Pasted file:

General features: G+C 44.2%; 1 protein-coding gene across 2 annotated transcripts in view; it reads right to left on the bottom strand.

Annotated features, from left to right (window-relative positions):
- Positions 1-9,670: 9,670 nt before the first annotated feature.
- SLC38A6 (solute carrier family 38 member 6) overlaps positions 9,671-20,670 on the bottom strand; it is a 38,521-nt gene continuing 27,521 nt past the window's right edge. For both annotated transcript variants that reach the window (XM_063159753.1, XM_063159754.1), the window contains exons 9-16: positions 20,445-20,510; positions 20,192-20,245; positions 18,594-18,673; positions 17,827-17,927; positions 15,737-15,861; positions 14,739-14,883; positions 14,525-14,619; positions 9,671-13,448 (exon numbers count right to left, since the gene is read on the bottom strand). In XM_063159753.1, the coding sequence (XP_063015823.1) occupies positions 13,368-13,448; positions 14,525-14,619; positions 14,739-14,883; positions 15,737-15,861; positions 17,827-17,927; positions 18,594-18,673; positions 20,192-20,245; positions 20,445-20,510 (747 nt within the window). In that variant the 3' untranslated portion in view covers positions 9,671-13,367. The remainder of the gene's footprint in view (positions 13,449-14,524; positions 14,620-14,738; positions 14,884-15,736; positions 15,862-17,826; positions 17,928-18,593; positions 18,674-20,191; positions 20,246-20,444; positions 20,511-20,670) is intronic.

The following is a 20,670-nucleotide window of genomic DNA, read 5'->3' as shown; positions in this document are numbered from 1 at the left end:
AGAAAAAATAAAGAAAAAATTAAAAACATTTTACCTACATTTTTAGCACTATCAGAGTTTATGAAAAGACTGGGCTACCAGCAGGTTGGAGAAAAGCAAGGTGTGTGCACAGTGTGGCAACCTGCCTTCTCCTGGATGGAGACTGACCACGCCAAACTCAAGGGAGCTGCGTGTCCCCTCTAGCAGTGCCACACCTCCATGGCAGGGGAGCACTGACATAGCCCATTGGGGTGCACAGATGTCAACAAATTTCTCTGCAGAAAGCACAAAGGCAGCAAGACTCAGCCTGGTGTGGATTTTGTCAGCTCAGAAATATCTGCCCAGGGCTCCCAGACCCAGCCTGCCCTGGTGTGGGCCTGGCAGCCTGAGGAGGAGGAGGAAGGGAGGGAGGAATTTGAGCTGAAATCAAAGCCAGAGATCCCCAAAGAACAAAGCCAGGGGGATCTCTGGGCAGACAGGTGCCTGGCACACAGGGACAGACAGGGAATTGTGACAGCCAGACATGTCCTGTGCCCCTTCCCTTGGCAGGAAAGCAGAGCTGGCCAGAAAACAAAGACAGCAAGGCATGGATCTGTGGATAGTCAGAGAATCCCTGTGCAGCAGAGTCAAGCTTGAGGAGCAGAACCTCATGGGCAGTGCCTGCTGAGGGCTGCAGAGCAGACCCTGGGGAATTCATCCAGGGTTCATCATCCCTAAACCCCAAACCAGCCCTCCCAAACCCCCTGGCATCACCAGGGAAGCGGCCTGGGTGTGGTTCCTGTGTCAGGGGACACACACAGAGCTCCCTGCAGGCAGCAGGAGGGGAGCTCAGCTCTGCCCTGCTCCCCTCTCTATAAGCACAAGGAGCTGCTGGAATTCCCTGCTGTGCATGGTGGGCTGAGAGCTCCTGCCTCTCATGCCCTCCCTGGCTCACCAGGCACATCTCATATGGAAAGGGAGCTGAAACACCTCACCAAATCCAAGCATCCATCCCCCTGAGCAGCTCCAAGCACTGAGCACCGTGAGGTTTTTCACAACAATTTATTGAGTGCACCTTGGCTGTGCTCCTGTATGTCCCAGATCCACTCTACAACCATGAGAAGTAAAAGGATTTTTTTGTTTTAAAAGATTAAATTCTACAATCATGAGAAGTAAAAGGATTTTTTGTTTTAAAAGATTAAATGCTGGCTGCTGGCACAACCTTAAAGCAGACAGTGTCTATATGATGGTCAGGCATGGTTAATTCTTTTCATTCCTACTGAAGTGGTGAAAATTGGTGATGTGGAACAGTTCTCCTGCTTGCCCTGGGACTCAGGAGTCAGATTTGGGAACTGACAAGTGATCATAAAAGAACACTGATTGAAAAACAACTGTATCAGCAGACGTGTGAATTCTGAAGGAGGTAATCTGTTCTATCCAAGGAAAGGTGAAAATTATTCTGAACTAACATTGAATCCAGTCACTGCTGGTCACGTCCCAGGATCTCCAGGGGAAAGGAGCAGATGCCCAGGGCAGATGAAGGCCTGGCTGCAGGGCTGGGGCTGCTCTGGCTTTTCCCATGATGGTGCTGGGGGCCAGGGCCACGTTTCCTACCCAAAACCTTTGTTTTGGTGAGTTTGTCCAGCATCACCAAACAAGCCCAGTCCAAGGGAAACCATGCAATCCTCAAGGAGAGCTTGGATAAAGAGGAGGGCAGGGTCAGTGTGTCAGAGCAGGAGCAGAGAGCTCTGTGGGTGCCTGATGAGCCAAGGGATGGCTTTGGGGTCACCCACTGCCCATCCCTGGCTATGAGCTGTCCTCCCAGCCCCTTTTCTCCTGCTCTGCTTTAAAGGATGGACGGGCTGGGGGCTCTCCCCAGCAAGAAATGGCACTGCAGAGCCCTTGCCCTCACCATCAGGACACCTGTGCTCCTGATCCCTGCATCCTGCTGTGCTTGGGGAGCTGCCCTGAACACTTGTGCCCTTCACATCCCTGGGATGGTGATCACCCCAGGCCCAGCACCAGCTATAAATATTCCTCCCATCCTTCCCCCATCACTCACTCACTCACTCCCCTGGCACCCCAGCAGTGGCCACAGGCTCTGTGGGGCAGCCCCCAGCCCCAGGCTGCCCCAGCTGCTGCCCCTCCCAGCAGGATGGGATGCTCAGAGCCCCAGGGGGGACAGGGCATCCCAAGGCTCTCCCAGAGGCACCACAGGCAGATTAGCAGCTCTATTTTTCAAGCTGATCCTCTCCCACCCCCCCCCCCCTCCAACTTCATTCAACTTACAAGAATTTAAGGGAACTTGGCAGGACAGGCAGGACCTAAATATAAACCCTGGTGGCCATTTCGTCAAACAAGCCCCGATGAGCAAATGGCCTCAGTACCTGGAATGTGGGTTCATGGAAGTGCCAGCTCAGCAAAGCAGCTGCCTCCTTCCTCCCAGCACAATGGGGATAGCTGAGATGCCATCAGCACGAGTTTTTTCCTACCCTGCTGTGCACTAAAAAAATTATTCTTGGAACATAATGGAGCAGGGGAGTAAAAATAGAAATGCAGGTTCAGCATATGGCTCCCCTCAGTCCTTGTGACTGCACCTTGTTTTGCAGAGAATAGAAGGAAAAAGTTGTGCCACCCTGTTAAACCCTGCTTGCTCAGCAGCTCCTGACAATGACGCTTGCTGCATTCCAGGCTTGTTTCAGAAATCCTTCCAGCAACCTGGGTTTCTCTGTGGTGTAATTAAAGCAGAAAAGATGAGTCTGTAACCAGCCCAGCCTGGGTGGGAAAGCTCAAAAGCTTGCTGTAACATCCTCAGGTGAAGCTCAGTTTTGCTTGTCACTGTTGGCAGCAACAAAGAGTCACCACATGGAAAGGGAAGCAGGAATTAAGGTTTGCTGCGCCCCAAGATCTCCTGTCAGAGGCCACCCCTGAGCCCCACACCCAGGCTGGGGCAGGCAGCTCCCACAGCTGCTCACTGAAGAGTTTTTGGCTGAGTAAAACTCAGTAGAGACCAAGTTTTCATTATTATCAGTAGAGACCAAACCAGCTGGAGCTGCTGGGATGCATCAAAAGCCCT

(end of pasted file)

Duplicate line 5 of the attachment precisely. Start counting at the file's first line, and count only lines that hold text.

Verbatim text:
The following is a 20,670-nucleotide window of genomic DNA, read 5'->3' as shown; positions in this document are numbered from 1 at the left end: